Likewise, clause (3) says that no process for the arrest or imprisonment of the President, or the Governor of a State, shall issue from any court during his term of office.
Clause (4) states that no civil proceedings in which relief is claimed against the President or the Governor of a State, shall be instituted during his term of office in any court in respect of any act done or purporting to be done by him in his personal capacity, whether before or after he entered upon his office as President, or as Governor of such State, until the expiration of two months’ next after notice in writing has been delivered to the President or the Governor, as the case may be, or left at his office stating the nature of the proceedings, the cause of action there for, the name, description and place of residence of the party by whom such proceedings are to be instituted and the relief which he claims.
International law gives immunity to the following from criminal prosecution:—
Since a sovereign is the highest authority of his nation, he is not amenable to the jurisdiction of other countries. He is totally independent and represents the dignity of his country.
An Ambassador is the representative of his own sovereign in another country. Consequently, he also enjoys the immunity from prosecution like his sovereign.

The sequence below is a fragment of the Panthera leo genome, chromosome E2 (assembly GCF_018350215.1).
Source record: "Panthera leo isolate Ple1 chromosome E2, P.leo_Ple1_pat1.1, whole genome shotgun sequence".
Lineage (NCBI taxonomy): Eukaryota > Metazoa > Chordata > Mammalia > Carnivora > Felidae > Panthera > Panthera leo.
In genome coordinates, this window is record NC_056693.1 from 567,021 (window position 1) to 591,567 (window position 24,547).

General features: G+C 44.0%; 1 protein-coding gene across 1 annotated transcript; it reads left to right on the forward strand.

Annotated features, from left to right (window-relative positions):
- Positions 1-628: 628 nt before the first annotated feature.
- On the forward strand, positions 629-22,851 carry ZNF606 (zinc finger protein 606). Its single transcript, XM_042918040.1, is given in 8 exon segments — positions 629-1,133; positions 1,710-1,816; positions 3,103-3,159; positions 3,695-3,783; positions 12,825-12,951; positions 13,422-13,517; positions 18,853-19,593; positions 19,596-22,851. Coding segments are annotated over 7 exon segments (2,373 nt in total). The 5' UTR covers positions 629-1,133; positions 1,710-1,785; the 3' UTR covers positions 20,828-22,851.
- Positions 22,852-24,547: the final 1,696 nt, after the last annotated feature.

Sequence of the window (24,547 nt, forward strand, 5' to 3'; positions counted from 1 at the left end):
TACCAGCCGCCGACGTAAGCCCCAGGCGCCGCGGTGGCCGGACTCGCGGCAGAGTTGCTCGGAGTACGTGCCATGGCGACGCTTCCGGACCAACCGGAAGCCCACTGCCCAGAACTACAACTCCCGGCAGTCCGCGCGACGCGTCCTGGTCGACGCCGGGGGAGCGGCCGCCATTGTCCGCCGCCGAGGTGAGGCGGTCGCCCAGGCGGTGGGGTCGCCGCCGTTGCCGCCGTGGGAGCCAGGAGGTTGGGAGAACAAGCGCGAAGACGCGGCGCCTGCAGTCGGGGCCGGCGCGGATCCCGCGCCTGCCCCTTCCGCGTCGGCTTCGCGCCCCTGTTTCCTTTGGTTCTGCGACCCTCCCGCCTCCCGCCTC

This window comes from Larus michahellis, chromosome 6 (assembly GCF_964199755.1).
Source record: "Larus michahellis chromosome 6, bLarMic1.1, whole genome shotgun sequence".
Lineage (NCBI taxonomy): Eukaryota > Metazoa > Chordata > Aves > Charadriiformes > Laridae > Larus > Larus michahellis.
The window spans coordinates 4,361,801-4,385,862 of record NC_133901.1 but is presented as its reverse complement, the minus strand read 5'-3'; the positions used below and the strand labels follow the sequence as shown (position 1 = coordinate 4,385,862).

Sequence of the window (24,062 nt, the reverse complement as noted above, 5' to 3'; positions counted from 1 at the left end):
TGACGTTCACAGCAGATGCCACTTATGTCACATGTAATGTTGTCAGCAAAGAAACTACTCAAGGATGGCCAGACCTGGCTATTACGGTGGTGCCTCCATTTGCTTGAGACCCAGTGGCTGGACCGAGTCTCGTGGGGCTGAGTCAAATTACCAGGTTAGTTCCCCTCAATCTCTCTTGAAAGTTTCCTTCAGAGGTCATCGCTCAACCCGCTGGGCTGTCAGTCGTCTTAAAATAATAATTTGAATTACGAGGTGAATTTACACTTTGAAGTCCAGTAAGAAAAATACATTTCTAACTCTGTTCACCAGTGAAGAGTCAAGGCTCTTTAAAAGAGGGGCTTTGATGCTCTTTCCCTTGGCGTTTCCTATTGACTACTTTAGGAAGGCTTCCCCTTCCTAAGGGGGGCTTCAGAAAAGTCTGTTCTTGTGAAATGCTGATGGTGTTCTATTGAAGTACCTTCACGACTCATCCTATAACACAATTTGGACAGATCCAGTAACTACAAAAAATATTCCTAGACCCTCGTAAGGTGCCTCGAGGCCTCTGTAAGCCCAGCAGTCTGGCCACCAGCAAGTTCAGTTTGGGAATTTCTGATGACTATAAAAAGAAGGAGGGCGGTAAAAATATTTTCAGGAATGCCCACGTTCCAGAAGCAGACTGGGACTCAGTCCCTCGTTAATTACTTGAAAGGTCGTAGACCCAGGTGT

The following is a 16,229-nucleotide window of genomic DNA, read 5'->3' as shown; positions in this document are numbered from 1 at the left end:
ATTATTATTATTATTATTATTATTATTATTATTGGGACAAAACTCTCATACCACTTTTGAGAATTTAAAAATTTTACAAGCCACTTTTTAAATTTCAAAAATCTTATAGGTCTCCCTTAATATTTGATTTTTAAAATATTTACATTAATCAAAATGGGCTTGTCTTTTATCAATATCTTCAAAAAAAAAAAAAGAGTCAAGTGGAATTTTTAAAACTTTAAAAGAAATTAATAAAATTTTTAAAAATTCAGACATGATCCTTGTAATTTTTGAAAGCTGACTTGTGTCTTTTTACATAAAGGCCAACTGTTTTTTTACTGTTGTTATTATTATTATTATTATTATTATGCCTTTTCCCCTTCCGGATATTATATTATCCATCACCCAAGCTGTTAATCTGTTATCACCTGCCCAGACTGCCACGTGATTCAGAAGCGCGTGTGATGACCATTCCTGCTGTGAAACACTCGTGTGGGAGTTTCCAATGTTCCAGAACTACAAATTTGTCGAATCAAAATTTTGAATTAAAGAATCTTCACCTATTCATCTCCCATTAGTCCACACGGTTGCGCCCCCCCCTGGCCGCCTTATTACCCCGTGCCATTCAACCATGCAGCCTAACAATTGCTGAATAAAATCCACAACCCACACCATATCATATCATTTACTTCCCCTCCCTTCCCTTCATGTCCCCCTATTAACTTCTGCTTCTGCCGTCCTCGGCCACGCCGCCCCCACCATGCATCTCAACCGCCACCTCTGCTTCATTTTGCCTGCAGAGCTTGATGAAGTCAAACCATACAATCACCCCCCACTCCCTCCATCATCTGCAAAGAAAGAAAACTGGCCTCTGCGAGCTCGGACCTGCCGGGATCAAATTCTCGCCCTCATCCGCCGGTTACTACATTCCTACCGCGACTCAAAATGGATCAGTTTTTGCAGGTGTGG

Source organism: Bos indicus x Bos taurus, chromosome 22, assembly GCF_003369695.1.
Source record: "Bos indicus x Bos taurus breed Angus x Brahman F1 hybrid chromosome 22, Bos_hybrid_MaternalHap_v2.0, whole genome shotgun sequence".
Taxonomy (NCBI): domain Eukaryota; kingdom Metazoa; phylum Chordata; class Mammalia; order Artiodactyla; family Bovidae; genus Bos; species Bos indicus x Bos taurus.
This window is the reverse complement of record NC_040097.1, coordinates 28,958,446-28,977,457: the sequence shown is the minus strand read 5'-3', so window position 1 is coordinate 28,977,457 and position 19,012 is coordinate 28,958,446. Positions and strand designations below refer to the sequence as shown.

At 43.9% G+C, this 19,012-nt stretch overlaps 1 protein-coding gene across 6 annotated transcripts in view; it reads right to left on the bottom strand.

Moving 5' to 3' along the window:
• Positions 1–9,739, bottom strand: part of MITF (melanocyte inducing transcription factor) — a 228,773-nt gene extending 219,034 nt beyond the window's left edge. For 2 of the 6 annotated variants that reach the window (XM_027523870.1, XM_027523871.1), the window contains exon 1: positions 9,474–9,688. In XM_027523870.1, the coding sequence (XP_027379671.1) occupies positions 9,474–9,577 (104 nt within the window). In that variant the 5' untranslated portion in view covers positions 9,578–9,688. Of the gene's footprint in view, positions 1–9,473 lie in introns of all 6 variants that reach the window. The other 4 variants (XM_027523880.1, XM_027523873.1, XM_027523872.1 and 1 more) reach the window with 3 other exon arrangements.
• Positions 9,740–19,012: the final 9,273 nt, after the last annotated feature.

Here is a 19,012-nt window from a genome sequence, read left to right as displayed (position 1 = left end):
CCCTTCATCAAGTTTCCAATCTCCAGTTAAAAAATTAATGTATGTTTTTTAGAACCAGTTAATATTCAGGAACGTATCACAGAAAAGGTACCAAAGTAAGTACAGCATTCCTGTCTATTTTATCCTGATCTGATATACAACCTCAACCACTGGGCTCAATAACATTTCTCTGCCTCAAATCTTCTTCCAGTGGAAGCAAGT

Ordinarily criminal courts have no jurisdiction over acts of war of alien enemies. But for other crimes of an alien enemy which are not acts of war, criminal courts are empowered to take cognizance and punish.
There are many instances when a foreign army is based on the soil of another country with the consent of the host country. In such case the foreign army is not amenable to the original jurisdiction of the host nation.
Warships of a State enjoy immunity from criminal liability on the territory of another country on the ground that the property of a sovereign, which includes his warships also, is not subject to the legal process of another country.
And not otherwise
The use of the words ‘and not otherwise’ in section 2 unambiguously shows that all former laws punishing any offence which is made punishable by the Code, have been repealed.
Act or omission
The use of the words ‘act or omission’ in section 2 should be understood in the light of section 33 which clearly states that the word ‘act’ denotes as well a series of acts as a single act; the word ‘omission’ denotes as well a series of omissions as a single omission.
Contrary to the provisions thereof
The use of the words ‘contrary to the provisions thereof’ in section 2 implies that to be amenable to the jurisdiction of this Code, a person has to violate provision of the Code, of which he shall be guilty within India.
The expression ‘within India’ in section 2 points out towards the intra-territorial jurisdiction of the Indian Penal Code. This includes the whole land territory of India, the maritime belt of India which presently extends upto twelve nautical miles in the sea, the whole air space over and the area underneath this total area.
The maritime belt, which is also known as territorial waters, is measured from the appropriate base line. The Indian Parliament has kept itself abreast with the latest development in the field of international law and has enacted the Territorial Waters, Continental Shelf, Exclusive Economic Zone and other Maritime Zones Act, 1976 Section 3 (2) of which has extended the territorial waters of India to twelve nautical miles. In 1977 the Exclusive Economic Zone has also been extended to two hundred nautical miles. It
appears that if any offence relating to property is committed within this zone, the Indian criminal jurisdiction will naturally extend to it.